An angioplasty is usually done right after a diagnostic test called a cardiac catheterization. If the cardiac catheterization shows that you have a blocked artery, your doctor may do an angioplasty right then to open up space for blood to flow through your blocked vessel.
Doctors often recommend this procedure for people who have chest pain that isn't helped by medicines or when other tests suggest a problem or have not shown a specific problem. Both cardiac catheterization and angioplasty take place in the hospital. The entire procedure takes between 30 minutes and 2 hours, from start to finish.
So angioplasty always starts with the first step - cardiac catheterization.
How will my doctor do the angioplasty?
To perform an angioplasty, the doctor guides a second, smaller catheter through the first one that was put in during the cardiac catheterization to the area that has the blockage.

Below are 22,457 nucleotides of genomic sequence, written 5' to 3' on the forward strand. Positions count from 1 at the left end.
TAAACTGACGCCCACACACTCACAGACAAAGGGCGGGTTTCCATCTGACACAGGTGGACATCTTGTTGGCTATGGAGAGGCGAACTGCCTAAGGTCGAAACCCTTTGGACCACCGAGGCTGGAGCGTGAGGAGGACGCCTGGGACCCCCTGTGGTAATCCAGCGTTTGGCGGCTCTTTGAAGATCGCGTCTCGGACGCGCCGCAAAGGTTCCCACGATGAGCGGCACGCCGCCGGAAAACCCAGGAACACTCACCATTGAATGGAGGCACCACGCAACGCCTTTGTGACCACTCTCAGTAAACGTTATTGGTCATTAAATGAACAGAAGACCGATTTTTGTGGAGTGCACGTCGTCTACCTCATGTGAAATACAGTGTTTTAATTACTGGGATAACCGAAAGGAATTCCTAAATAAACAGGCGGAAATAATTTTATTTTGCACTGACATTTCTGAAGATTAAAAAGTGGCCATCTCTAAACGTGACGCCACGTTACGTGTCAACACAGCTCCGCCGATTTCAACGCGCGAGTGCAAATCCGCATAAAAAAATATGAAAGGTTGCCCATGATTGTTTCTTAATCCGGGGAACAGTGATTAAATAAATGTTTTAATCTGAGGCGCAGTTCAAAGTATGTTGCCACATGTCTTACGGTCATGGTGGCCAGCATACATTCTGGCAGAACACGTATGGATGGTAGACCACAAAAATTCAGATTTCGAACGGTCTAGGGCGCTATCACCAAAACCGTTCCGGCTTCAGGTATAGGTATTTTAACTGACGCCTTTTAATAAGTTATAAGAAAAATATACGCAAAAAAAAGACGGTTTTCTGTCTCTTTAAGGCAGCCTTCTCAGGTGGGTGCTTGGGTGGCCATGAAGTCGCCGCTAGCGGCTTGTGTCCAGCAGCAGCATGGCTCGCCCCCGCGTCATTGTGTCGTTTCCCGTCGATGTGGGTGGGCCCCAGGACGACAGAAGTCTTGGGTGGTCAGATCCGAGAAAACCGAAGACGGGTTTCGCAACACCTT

This second catheter has a tiny, deflated balloon. When it reaches the spot where the artery has been narrowed, your doctor inflates the balloon. He or she keeps it inflated a few seconds to a few minutes. The balloon pushes against the plaque in the artery walls. This compresses the plaque and widens the artery. Both of these things allow more blood to flow. After the balloon has done its job, the doctor deflates it and removes both catheters.
What to expect after the procedure. After the procedure, your healthcare team will observe you for several hours. If you have no complications, you will be able to go home within 1 to 3 days.